Proteolysis of Sardine (Sardina pilchardus) and Anchovy (Stolephorus cotnmersonii) by Commercial Enzymes in Saline Solutions
|Author(s)||Le Minh Chau1, 2, Donnay-Moreno Claire2, Bruzac Sandrine2, Baron Regis2, Nguyen Huong Thi My3, Berge Jean-Pascal4|
|Affiliation(s)||1 : Thai Nguyen Univ, Coll Agr & Forestry, Quyet Thang, Thai Nguyen, Vietnam.
2 : IFREMER, FR-44311 Nantes, France.
3 : Nha Trang Univ, Nha Trang, Vietnam.
4 : IDMER, FR-56100 Lorient, France.
|Source||Food Technology And Biotechnology (1330-9862) (Faculty Food Technology Biotechnology), 2015-01 , Vol. 53 , N. 1 , P. 87-90|
|WOS© Times Cited||7|
|Keyword(s)||hydrolysis, proteases, salt, sardine, anchovy, fish sauce|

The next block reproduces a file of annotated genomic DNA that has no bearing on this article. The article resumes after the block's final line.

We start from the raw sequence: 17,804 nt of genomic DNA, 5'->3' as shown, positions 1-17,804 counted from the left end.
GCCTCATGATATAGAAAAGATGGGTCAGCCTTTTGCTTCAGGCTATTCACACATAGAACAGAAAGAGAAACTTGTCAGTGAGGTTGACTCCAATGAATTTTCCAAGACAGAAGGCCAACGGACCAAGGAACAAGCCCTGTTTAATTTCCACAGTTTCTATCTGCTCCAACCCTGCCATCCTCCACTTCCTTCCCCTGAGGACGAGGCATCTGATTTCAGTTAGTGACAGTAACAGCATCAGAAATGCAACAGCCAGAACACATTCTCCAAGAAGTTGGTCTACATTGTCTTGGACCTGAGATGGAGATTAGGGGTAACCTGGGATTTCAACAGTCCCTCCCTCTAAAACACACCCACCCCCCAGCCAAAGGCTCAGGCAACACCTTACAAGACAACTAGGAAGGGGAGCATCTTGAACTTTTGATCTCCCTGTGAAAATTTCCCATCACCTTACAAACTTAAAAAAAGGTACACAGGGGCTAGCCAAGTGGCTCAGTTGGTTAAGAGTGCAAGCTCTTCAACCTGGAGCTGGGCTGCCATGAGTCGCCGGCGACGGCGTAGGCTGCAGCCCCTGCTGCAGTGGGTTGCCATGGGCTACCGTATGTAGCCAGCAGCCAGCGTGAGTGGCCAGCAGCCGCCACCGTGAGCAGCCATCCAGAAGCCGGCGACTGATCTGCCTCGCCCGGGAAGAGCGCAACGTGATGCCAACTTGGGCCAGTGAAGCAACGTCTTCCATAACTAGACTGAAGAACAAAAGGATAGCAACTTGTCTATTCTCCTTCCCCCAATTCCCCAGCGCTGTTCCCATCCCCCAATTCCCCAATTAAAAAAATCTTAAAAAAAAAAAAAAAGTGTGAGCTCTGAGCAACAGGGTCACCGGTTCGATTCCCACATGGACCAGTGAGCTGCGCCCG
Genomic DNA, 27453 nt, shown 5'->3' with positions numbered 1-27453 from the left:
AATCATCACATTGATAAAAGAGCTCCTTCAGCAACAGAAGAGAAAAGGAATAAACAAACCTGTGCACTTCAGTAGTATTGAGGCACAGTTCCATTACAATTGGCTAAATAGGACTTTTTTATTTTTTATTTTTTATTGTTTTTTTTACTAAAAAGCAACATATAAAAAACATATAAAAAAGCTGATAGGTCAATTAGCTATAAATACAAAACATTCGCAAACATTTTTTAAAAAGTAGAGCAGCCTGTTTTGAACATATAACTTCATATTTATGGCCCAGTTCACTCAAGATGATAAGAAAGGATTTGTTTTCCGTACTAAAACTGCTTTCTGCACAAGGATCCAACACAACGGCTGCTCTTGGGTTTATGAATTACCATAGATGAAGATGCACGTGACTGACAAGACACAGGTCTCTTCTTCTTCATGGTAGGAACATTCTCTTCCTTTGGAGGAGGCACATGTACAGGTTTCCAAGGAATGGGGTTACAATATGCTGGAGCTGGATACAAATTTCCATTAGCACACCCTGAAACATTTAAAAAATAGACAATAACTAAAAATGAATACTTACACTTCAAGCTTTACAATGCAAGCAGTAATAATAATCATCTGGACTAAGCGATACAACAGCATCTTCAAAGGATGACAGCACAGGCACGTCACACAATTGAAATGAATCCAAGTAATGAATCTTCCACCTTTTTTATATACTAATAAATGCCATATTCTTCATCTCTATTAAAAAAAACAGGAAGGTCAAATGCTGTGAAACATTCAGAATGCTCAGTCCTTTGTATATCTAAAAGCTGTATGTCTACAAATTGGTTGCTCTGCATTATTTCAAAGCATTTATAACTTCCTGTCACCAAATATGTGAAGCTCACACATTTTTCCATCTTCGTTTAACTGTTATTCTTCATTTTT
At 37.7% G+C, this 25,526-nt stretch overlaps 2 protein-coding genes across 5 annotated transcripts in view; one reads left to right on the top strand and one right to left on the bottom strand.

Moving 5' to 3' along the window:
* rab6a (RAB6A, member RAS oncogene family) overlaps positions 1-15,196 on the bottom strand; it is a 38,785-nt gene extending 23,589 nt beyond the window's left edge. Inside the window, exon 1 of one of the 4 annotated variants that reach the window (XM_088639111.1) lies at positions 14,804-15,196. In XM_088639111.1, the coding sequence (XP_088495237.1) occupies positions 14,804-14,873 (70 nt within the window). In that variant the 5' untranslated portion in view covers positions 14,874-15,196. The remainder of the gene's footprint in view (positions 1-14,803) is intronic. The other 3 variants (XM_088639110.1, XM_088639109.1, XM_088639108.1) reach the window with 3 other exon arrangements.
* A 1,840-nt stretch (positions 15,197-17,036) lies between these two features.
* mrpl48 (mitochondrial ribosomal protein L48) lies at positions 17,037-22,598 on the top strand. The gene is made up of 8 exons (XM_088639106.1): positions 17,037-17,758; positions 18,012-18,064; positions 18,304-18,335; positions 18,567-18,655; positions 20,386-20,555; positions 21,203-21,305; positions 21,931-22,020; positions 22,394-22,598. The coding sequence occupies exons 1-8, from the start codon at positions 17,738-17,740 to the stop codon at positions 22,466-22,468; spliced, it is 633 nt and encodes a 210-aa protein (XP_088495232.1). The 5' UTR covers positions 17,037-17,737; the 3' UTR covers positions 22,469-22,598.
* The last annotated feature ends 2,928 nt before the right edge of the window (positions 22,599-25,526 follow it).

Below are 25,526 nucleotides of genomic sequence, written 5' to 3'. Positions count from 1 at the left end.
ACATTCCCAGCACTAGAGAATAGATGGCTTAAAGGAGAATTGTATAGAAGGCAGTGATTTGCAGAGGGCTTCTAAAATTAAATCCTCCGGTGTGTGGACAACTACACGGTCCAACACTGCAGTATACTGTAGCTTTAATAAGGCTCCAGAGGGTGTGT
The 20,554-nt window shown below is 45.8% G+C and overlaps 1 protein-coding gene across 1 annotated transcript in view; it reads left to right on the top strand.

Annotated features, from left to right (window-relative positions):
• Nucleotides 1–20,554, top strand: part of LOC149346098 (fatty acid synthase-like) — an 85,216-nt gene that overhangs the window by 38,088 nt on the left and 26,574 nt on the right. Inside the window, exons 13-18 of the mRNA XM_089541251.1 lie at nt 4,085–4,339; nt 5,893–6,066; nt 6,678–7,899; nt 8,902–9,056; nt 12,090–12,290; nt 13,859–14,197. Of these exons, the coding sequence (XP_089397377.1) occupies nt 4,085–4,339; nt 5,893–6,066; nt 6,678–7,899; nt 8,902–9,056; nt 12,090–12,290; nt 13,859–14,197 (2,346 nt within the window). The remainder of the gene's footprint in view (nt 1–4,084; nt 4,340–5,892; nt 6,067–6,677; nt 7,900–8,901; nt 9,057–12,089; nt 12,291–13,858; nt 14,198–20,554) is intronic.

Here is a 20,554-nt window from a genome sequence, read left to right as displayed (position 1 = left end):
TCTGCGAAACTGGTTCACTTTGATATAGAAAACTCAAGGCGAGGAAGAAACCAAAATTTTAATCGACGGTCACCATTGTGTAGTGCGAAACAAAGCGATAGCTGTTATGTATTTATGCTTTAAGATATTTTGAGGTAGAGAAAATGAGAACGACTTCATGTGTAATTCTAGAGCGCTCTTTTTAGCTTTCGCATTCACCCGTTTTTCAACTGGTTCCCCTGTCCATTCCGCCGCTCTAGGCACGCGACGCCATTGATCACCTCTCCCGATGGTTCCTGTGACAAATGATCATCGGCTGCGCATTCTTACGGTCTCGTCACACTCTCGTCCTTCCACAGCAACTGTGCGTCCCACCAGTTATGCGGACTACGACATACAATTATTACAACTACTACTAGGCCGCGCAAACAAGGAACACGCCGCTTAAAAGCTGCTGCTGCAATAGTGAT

|Abstract||Fish sauce production is a very long process and there is a great interest in shortening it. Among the different strategies to speed up this process, the addition of external proteases could be a solution. This study focuses on the effect of two commercial enzymes (Protamex and Protex 51FP) on the proteolysis of two fish species traditionally converted into fish sauce: sardine and anchovy, by comparison with classical autolysis. Hydrolysis reactions were conducted with fresh fish at a temperature of 30 degrees C and under different saline conditions (from 0 to 30 % NaCl). Hydrolysis degree and liquefaction of the raw material were used to follow the process. As expected, the proteolysis decreased with increasing amount of salt. Regarding the fish species, higher rate of liquefaction and higher hydrolysis degree were obtained with anchovy. Between the two proteases, Protex 51FP gave better results with both fish types. This study demonstrates that the addition of commercial proteases could be helpful for the liquefaction of fish and cleavage of peptide bonds that occur during fish sauce production and thus speed up the production process.|